What do “GSM” and “CDMA" mean?
What devices can I use with a TextNow SIM card?
Can I use a tablet with TextNow?
How do I unlock my device?
Do I need WiFi to activate my TextNow SIM card?
Will I need another SIM card to use my device with TextNow?
Can I pull my TextNow SIM card and use it with another device?
Will I be able to use my TextNow SIM internationally off wifi?
How do I qualify for a free month of service?
The website is asking me for my MEID number. Where can I find it?
Help! My phone is telling me the SIM card is invalid!
Help! I ordered the wrong SIM card!
Help! My activation button is greyed out!
Help! My SIM card is broken or lost!
Help! I locked my SIM card and I need a PUK code!
Help! My SIM card isn't being recognized by my phone!
Help! My phone reads the SIM card, but I can't connect!
GSM and CDMA are types of wireless networks. (GSM stands for Global System for Mobile Communications, while CDMA stands for Code Division Multiple Access). GSM is used worldwide, while CDMA is used primarily within the US. T-Mobile and AT&T run GSM networks, with Sprint and Verizon using CDMA networks.
TextNow can use unlocked CDMA or GSM-enabled Android and iOS smartphones and tablets. For Android devices, we support devices on KitKat (4.4) or above, and for iOS we support iOS 8 and above. To find out if your particular device is compatible, head on over to our SIM Card activation page!
If your tablet is either CDMA or GSM capable, we should be able to use it with one of our SIM cards. For Android devices, the tablet should be KitKat (4.4) or above, and for iOS it should be iOS 8 or above.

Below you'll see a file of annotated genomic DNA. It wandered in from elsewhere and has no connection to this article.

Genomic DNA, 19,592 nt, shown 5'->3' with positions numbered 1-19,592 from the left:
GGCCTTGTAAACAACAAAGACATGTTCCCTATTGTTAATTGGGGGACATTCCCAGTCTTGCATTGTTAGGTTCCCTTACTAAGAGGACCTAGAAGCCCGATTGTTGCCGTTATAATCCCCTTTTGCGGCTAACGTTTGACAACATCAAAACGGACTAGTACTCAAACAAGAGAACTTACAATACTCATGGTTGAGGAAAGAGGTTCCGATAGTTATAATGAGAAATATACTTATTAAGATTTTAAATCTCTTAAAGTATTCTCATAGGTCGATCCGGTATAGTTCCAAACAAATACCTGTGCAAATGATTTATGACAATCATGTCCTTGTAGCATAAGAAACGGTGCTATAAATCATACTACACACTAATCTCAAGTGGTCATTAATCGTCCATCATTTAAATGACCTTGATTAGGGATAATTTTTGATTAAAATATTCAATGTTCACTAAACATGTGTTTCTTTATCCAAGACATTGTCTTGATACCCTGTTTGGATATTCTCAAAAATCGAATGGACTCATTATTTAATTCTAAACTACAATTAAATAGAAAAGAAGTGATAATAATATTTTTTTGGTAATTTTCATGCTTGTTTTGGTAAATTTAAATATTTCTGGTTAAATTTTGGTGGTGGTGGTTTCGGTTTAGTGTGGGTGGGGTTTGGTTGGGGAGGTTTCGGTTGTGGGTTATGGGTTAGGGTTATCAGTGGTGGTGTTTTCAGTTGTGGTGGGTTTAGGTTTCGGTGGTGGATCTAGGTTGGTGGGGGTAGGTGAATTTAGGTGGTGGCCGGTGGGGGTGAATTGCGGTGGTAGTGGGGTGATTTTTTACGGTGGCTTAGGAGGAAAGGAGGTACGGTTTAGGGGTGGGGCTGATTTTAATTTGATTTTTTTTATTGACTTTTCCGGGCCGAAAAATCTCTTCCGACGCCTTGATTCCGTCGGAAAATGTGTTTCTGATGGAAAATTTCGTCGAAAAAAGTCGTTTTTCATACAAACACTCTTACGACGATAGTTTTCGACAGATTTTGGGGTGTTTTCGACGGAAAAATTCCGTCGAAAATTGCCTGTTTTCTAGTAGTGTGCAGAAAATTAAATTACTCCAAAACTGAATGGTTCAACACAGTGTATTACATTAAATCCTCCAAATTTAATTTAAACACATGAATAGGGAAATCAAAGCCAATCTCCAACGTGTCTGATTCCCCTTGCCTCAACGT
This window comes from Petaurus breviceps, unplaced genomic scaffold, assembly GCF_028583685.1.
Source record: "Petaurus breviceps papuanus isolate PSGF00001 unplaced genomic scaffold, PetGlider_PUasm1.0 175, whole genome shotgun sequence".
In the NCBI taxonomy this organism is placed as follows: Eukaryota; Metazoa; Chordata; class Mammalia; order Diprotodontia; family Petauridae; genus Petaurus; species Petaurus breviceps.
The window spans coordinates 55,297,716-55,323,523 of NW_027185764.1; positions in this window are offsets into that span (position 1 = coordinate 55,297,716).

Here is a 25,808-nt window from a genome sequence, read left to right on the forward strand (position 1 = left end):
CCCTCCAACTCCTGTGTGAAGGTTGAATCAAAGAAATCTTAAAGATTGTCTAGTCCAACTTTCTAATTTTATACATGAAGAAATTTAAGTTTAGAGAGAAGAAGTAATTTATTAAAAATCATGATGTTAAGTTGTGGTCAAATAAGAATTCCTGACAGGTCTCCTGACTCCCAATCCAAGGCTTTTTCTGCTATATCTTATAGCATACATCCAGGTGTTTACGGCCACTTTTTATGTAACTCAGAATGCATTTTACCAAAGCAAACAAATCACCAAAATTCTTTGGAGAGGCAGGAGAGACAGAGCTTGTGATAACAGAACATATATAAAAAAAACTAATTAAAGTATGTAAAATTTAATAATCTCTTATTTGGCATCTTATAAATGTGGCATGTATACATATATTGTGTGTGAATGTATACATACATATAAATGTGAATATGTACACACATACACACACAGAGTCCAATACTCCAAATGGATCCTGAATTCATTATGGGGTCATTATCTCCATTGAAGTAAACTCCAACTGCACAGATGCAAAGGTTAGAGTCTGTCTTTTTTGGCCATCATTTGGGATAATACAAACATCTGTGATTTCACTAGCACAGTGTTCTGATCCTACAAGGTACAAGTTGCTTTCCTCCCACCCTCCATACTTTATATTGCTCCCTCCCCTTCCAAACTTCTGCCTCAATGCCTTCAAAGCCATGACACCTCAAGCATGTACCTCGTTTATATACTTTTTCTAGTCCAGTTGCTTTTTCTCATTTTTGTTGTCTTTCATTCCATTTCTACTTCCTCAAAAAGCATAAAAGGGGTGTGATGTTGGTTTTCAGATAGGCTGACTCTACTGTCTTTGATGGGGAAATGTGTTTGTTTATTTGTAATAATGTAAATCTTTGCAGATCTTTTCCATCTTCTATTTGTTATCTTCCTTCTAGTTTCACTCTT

In order to use TextNow with your CDMA or GSM device, your device will need to be unlocked. Each carrier will have a slightly different method of unlocking your device if it is currently locked to that carrier; contact your carrier for more help on how to unlock your specific device.
The Federal Communications Commission (FCC) also has a helpful FAQ with regards to unlocking your device.
You will need a stable wifi connection to activate your TextNow SIM card. Once it's activated, you won't need wifi to place calls or send texts as your phone will be able to access the data network, while still also being able to use wifi whenever wifi is available.
If you're activating your TextNow SIM card over a public wifi connection (i.e. at a cafe or library), often there will be an additional step after you connect in order to access the internet. If you're having difficulty activating while on a public wifi connection, try opening your browser on your device as you may have to complete an additional step through your browser before your device fully connects.
That depends on your device. Certain specific CDMA phones from Sprint, Boost and Virgin Mobile we can activate directly onto TextNow without the need for another SIM card. For all other unlocked devices, we’ll ship you a SIM card to use with TextNow - click here to check your device and order a SIM card!